Monthly Archives: March 2014

There are empty threats, really empty threats, and threats so empty they could qualify as a black hole.  You can get an idea of that last category in a recent Wired piece titled “10 Percent of Americans Would Quit the Internet if Net Neutrality Dies”.  It begins:

Everyone from Comcast to the courts to government regulators should take heed: People want their internet service provider to treat all online traffic equally.

According to a survey recently published by Consumer Reports, 71 percent of internet users would switch to another service provider if their ISP violated network neutrality — the notion that no internet traffic should receive preferential treatment over other traffic. Ten percent of respondents even said they would be willing to give up internet altogether before putting up with throttled connections.

Do you believe those 10 percent?  No of course you don’t, and I don’t imagine Comcast does either.  But it’s even problematic for those rebellious 71 percent, as the piece later acknowledges by adding “But there’s a big wrinkle here: Users would need a competing service to actually move to, and options are limited in most cities.”  Yes, but it isn’t just cities that lack broadband options.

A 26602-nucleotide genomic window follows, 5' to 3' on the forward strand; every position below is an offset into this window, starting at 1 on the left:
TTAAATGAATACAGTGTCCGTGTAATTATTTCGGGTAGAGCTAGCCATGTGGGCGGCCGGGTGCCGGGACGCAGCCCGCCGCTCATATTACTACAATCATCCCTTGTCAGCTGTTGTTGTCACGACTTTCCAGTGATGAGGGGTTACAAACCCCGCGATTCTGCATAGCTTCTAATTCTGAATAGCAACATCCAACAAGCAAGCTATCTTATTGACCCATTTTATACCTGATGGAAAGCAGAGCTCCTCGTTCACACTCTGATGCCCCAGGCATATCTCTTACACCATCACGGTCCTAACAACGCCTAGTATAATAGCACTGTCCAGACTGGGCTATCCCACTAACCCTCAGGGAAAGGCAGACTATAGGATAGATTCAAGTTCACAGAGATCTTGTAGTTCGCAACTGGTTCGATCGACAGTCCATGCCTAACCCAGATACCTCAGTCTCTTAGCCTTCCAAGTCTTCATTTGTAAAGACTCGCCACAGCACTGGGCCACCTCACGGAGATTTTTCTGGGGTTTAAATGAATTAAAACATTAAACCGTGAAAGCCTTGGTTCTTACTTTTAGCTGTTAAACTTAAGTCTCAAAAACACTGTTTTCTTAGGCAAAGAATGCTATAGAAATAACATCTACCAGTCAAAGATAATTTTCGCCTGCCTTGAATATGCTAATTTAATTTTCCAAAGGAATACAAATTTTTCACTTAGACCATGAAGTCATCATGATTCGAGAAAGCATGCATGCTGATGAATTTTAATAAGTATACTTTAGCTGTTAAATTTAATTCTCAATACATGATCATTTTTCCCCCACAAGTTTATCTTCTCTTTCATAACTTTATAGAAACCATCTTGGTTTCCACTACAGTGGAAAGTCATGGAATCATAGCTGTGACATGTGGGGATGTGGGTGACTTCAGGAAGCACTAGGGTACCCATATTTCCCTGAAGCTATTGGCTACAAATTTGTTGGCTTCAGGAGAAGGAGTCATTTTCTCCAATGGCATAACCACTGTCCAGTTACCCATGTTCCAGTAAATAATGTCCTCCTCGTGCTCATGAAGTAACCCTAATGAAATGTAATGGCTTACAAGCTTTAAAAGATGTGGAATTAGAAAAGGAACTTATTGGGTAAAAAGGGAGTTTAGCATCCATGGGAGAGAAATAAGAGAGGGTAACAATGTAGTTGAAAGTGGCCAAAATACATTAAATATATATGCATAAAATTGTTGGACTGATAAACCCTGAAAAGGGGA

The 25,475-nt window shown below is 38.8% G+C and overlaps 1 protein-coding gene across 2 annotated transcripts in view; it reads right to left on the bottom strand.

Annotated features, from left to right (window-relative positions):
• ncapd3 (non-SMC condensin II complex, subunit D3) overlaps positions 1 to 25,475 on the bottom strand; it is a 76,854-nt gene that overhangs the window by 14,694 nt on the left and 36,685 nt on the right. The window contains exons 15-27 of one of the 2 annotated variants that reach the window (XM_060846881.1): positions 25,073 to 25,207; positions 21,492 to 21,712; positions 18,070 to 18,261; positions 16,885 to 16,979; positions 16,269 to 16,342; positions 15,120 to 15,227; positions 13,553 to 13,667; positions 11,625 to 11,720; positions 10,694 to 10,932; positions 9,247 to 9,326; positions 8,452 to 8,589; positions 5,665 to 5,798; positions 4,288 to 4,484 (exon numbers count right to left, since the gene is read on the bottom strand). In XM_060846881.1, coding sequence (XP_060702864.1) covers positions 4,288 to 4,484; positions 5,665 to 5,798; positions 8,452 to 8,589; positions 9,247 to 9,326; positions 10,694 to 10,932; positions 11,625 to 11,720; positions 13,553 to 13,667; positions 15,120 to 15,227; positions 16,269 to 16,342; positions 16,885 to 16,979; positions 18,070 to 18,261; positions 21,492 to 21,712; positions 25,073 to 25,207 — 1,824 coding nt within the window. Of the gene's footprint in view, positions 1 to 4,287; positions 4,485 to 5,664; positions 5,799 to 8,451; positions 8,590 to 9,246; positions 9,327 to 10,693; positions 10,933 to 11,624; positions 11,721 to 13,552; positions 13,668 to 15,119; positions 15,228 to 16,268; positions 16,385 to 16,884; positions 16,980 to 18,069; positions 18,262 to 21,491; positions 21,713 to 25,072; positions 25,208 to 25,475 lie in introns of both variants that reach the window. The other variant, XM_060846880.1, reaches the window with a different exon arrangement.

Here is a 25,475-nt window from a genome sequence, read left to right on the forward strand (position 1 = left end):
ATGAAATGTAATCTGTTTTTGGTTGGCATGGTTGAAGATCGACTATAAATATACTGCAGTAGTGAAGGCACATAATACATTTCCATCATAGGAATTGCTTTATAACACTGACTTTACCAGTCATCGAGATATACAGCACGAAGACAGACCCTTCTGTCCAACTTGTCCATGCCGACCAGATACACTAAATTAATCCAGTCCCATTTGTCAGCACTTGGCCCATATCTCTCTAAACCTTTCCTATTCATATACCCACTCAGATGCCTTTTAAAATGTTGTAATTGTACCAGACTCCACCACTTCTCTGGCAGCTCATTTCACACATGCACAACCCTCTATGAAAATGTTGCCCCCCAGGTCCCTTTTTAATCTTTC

I haven’t thought much about, and have written even less on net neutrality, not because it isn’t important, it is, as the debates surrounding it may well shape what the Internet looks and operates like a few years from now.  It’s because I don’t see much reason to think that that future is going to be shaped by anything but large content and Internet service providers, their armies of lobbyist, and pages of FCC bylaws they manage to write.  It isn’t going to be determined by users with their empty threats and few to nonexistent alternatives.

And after all, it’s not even clear that users understand net neutrality or could spot a violation if they did, as “…the complex nature of the internet and the way it dovetails with other communication systems means that violations of net neutrality aren’t always easy to pin down.”, another quote from the piece.

It may seem unduly pessimistic or downright irresponsible to essentially cede the debate, but was there ever any territory to cede in the first place?  While it might have a pleasantly people power feel to it to warn the powerful players to “take heed”, the threat looks rather empty.  It’s surely better to look on that fact as realism, rather than pessimism.  Wouldn’t  the first step towards attaining power be seeing through the illusion that you currently have any?